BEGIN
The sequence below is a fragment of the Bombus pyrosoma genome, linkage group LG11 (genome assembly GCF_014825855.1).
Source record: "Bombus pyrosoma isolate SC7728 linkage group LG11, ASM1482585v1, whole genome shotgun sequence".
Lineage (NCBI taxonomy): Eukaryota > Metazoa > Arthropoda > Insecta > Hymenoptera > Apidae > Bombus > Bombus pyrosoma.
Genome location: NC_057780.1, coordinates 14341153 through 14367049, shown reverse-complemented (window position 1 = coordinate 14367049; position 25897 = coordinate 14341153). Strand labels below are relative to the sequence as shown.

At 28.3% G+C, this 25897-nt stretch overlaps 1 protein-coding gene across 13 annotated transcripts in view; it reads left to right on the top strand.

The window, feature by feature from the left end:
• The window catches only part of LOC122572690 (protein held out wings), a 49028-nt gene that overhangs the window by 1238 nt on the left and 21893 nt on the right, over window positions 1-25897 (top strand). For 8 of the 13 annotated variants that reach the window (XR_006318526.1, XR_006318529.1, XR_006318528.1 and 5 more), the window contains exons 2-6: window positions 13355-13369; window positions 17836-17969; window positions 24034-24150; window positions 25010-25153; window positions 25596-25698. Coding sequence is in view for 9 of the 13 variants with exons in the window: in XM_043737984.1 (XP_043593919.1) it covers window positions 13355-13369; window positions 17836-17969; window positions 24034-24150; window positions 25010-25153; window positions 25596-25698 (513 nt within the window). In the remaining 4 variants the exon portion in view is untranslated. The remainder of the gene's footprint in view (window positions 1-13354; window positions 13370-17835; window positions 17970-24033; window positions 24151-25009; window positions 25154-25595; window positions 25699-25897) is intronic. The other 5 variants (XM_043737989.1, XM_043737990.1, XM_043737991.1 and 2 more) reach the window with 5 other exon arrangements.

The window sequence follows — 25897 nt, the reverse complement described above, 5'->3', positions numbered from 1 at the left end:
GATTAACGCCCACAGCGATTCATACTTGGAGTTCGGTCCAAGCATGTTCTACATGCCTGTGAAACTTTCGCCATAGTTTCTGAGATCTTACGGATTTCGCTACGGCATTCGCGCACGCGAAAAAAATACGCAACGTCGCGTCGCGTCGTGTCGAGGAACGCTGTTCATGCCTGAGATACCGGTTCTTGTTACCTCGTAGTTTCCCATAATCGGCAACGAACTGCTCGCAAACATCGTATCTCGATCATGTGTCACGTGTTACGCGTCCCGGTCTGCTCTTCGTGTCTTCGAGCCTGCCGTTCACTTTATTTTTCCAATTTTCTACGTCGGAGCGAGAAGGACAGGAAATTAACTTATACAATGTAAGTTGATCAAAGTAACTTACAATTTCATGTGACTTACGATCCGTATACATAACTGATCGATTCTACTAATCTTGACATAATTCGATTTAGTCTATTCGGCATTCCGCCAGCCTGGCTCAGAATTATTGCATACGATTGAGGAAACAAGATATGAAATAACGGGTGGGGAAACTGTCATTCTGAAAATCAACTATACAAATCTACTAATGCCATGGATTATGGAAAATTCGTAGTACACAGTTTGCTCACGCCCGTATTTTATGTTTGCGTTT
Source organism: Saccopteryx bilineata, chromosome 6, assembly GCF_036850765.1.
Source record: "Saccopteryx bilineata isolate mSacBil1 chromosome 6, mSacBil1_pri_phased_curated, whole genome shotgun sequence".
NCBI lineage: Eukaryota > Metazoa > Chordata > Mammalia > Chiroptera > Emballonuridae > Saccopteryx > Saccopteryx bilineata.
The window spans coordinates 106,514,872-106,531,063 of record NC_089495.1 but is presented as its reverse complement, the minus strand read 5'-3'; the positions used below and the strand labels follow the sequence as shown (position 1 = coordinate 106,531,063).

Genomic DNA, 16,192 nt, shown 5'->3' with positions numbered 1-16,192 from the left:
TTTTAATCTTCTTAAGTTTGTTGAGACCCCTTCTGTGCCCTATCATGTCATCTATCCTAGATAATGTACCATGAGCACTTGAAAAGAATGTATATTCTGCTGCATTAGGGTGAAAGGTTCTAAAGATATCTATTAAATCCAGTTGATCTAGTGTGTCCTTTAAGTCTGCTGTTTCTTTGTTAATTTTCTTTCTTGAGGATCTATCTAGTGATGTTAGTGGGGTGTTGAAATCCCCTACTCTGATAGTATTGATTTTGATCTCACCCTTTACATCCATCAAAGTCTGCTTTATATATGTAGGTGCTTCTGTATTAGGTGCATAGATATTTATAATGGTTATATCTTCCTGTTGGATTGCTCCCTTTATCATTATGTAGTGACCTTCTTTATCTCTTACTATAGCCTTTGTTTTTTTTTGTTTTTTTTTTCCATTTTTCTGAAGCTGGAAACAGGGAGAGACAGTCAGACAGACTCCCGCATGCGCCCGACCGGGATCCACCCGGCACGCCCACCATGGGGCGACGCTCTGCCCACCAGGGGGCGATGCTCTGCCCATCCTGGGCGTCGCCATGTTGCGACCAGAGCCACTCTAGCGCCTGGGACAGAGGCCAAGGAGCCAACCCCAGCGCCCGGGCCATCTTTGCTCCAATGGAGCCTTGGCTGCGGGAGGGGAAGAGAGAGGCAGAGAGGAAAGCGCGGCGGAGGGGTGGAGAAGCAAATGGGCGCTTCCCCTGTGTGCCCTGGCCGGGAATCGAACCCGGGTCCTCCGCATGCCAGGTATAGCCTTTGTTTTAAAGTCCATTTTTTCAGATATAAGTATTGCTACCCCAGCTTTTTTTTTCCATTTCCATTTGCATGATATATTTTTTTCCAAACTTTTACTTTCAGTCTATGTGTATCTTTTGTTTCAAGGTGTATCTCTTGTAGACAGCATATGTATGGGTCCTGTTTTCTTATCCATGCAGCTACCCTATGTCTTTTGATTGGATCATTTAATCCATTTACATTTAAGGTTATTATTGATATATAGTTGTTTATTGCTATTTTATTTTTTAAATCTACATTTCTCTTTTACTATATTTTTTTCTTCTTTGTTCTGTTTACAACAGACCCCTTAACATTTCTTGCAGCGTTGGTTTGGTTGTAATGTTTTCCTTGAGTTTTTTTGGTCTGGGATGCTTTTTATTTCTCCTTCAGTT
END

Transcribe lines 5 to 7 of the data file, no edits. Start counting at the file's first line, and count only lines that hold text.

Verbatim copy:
At 28.3% G+C, this 25897-nt stretch overlaps 1 protein-coding gene across 13 annotated transcripts in view; it reads left to right on the top strand.

The window, feature by feature from the left end:
• The window catches only part of LOC122572690 (protein held out wings), a 49028-nt gene that overhangs the window by 1238 nt on the left and 21893 nt on the right, over window positions 1-25897 (top strand). For 8 of the 13 annotated variants that reach the window (XR_006318526.1, XR_006318529.1, XR_006318528.1 and 5 more), the window contains exons 2-6: window positions 13355-13369; window positions 17836-17969; window positions 24034-24150; window positions 25010-25153; window positions 25596-25698. Coding sequence is in view for 9 of the 13 variants with exons in the window: in XM_043737984.1 (XP_043593919.1) it covers window positions 13355-13369; window positions 17836-17969; window positions 24034-24150; window positions 25010-25153; window positions 25596-25698 (513 nt within the window). In the remaining 4 variants the exon portion in view is untranslated. The remainder of the gene's footprint in view (window positions 1-13354; window positions 13370-17835; window positions 17970-24033; window positions 24151-25009; window positions 25154-25595; window positions 25699-25897) is intronic. The other 5 variants (XM_043737989.1, XM_043737990.1, XM_043737991.1 and 2 more) reach the window with 5 other exon arrangements.